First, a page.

The Mind-Training Slogans, Slogan #11
Each Friday, Acharya Judy Lief, teacher in the Shambhala tradition of Chogyam Trungpa Rinpoche, comments on one of Atisha’s 59 mind-training (Tib. lojong) slogans, which serve as the basis for a complete practice.
Atisha (980-1052 CE) was an Indian adept who brought to Tibet a systematized approach to bodhicitta (the desire to awaken for the sake of all sentient beings) and loving-kindness, through working with these slogans. Judy edited Chogyam Trungpa’s Training the Mind (Shambhala, 1993), which contains Trungpa Rinpoche’s commentaries on the lojong (“mind-training”) teachings.
Each entry includes a practice.
11. When the world is filled with evil, transform all mishaps into the path of bodhi.
When things go wrong, when we encounter obstacles, the last thing on our minds is the dharma. Instead, what is the first thing on our minds? Ourselves! It is all about how we are being inconvenienced, burdened, put upon, attacked, misunderstood, rejected—you name it. Not only do we lose track of the path, but our concern for others goes into hibernation as we focus front and center on our own particular problem.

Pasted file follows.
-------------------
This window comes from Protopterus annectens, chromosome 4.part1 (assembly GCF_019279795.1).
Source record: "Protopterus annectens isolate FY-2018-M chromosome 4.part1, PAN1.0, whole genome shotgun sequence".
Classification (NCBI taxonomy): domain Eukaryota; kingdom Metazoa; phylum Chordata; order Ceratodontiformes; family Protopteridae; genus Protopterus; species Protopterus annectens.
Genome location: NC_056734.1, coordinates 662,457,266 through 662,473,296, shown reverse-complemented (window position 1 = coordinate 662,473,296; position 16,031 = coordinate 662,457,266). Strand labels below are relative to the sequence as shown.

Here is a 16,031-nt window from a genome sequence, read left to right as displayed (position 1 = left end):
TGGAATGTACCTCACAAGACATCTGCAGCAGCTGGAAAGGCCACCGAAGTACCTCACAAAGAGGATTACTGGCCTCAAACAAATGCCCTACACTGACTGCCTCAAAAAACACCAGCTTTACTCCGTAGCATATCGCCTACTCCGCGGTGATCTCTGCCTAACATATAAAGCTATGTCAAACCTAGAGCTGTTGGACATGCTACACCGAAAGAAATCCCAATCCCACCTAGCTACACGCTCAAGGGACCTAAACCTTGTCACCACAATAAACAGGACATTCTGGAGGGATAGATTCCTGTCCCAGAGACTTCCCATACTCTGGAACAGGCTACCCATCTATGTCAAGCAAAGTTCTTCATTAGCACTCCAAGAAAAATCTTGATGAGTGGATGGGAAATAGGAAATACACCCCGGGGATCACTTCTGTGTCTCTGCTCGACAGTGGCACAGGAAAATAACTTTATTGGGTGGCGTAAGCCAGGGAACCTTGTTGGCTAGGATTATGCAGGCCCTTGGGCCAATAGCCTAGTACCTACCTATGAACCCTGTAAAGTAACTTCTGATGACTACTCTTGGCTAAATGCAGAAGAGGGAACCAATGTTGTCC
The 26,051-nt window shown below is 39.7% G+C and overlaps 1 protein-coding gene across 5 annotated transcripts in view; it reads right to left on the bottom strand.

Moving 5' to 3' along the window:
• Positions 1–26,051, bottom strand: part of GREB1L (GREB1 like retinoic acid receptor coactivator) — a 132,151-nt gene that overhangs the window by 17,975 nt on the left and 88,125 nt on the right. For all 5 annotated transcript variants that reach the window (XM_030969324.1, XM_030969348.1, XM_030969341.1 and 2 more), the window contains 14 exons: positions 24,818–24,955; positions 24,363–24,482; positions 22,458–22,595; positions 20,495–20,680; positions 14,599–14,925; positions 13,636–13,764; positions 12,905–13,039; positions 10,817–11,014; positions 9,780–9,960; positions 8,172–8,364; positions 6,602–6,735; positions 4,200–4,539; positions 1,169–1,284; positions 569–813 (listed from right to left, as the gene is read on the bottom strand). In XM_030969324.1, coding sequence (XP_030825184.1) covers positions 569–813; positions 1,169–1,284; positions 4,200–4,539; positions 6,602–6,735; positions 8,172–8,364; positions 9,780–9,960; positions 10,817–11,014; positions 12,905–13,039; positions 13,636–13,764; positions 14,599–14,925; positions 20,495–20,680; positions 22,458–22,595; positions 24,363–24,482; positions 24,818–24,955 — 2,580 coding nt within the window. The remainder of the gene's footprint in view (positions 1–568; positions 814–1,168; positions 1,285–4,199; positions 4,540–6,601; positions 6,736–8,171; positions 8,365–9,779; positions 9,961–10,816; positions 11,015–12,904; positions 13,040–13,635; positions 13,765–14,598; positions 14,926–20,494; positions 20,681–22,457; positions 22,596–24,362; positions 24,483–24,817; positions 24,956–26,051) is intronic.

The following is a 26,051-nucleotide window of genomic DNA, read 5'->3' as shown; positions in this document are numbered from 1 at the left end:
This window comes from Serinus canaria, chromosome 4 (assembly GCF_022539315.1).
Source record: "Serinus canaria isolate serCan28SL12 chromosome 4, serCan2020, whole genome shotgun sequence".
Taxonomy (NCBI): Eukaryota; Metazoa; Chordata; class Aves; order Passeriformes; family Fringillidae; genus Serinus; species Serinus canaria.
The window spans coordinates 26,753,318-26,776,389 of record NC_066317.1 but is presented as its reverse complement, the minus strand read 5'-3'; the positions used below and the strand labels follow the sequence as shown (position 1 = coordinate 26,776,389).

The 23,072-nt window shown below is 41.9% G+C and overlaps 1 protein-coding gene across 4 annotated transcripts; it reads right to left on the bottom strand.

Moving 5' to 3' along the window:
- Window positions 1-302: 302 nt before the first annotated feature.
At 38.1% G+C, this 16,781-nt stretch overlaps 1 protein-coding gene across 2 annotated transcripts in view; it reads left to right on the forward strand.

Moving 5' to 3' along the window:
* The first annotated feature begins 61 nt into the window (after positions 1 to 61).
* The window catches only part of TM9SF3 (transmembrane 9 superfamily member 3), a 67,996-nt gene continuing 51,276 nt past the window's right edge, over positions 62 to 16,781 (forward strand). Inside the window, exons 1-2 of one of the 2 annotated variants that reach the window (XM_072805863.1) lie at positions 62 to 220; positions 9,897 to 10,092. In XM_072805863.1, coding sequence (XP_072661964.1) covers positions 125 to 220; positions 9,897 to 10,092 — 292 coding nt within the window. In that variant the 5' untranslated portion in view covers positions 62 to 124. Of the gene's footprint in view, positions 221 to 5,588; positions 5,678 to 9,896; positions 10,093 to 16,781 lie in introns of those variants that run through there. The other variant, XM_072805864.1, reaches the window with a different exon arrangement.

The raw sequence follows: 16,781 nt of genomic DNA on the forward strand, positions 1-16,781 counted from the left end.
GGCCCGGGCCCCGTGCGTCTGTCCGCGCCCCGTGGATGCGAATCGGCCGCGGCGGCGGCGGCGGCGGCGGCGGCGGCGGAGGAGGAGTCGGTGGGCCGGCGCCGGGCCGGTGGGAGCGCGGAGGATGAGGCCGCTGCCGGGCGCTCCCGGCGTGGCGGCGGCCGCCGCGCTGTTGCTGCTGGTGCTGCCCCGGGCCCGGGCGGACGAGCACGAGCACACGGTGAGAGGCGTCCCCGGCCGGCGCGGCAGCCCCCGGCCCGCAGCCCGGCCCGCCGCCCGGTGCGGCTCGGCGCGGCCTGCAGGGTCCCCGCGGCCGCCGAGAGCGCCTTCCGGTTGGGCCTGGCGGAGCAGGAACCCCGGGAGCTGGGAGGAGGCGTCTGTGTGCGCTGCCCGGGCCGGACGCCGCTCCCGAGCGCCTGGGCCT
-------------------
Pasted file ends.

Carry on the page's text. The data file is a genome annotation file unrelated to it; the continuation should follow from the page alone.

Is it possible to use the very obstacles that block us and cause us to close down as a means of awakening? If so, it would be great, as there is certain to be no shortage of mishaps, and who can think of a time when the world was not filled with evil? When all was harmonious and at peace?
According to this slogan, you do not have to pretend that everything is okay. And you do not have to wait for things to get better in order to practice. Instead of viewing mishaps as personal attacks, you can include them in your practice. You might even welcome them, for it is when you face difficulties, not when things are going smoothly, that you learn the most. That is what tests the strength of your practice.
Transformation does not mean that all our problems go away or that we overcome all our difficulties. It does not mean that the world is suddenly all rosy. It means that the path of dharma is big enough to accommodate whatever arises, good or bad. When you work with mishaps using the tools of mindfulness and loving-kindness, your relationship to such mishaps is transformed—and in the process, so are you.
As obstacles arise throughout the day, pay particular attention to your immediate response and the assumptions embedded in that response. Where is the awakening and where do you get stuck?
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